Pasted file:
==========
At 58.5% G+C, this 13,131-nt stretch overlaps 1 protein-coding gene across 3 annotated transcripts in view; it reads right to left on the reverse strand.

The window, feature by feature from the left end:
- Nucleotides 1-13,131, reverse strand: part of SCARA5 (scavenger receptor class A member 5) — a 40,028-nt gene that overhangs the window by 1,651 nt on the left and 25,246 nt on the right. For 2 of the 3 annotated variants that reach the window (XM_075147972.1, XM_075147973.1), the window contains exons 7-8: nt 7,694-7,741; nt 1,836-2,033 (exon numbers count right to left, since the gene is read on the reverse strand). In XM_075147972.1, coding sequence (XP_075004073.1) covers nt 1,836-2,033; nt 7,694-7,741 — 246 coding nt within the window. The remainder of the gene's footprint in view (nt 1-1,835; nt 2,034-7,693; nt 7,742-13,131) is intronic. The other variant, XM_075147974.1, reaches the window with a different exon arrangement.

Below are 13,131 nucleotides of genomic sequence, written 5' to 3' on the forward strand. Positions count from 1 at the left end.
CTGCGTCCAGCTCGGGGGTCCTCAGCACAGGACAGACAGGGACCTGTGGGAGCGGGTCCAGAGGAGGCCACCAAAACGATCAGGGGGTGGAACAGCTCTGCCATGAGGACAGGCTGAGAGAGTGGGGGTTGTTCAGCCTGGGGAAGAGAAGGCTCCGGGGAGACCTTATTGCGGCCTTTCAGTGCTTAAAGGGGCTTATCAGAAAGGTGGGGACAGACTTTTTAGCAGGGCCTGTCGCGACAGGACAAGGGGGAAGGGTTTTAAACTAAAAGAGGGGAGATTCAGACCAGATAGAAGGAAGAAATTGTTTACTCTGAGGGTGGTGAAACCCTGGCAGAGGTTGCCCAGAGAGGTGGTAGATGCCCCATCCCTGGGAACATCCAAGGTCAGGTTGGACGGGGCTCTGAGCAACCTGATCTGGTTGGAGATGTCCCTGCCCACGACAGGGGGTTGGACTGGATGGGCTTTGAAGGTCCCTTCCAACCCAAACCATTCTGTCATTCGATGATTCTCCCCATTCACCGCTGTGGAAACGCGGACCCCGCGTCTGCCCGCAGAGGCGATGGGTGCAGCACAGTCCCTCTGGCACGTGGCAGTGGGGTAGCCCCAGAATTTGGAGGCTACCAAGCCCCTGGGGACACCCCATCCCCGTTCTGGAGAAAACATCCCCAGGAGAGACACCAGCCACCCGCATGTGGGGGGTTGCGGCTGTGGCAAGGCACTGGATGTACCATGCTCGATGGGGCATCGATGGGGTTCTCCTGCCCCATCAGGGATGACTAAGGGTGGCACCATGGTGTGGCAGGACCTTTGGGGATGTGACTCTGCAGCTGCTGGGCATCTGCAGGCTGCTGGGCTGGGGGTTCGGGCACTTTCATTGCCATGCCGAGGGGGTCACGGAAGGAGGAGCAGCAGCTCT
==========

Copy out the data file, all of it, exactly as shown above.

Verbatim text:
At 58.5% G+C, this 13,131-nt stretch overlaps 1 protein-coding gene across 3 annotated transcripts in view; it reads right to left on the reverse strand.

The window, feature by feature from the left end:
- Nucleotides 1-13,131, reverse strand: part of SCARA5 (scavenger receptor class A member 5) — a 40,028-nt gene that overhangs the window by 1,651 nt on the left and 25,246 nt on the right. For 2 of the 3 annotated variants that reach the window (XM_075147972.1, XM_075147973.1), the window contains exons 7-8: nt 7,694-7,741; nt 1,836-2,033 (exon numbers count right to left, since the gene is read on the reverse strand). In XM_075147972.1, coding sequence (XP_075004073.1) covers nt 1,836-2,033; nt 7,694-7,741 — 246 coding nt within the window. The remainder of the gene's footprint in view (nt 1-1,835; nt 2,034-7,693; nt 7,742-13,131) is intronic. The other variant, XM_075147974.1, reaches the window with a different exon arrangement.

Below are 13,131 nucleotides of genomic sequence, written 5' to 3' on the forward strand. Positions count from 1 at the left end.
CTGCGTCCAGCTCGGGGGTCCTCAGCACAGGACAGACAGGGACCTGTGGGAGCGGGTCCAGAGGAGGCCACCAAAACGATCAGGGGGTGGAACAGCTCTGCCATGAGGACAGGCTGAGAGAGTGGGGGTTGTTCAGCCTGGGGAAGAGAAGGCTCCGGGGAGACCTTATTGCGGCCTTTCAGTGCTTAAAGGGGCTTATCAGAAAGGTGGGGACAGACTTTTTAGCAGGGCCTGTCGCGACAGGACAAGGGGGAAGGGTTTTAAACTAAAAGAGGGGAGATTCAGACCAGATAGAAGGAAGAAATTGTTTACTCTGAGGGTGGTGAAACCCTGGCAGAGGTTGCCCAGAGAGGTGGTAGATGCCCCATCCCTGGGAACATCCAAGGTCAGGTTGGACGGGGCTCTGAGCAACCTGATCTGGTTGGAGATGTCCCTGCCCACGACAGGGGGTTGGACTGGATGGGCTTTGAAGGTCCCTTCCAACCCAAACCATTCTGTCATTCGATGATTCTCCCCATTCACCGCTGTGGAAACGCGGACCCCGCGTCTGCCCGCAGAGGCGATGGGTGCAGCACAGTCCCTCTGGCACGTGGCAGTGGGGTAGCCCCAGAATTTGGAGGCTACCAAGCCCCTGGGGACACCCCATCCCCGTTCTGGAGAAAACATCCCCAGGAGAGACACCAGCCACCCGCATGTGGGGGGTTGCGGCTGTGGCAAGGCACTGGATGTACCATGCTCGATGGGGCATCGATGGGGTTCTCCTGCCCCATCAGGGATGACTAAGGGTGGCACCATGGTGTGGCAGGACCTTTGGGGATGTGACTCTGCAGCTGCTGGGCATCTGCAGGCTGCTGGGCTGGGGGTTCGGGCACTTTCATTGCCATGCCGAGGGGGTCACGGAAGGAGGAGCAGCAGCTCT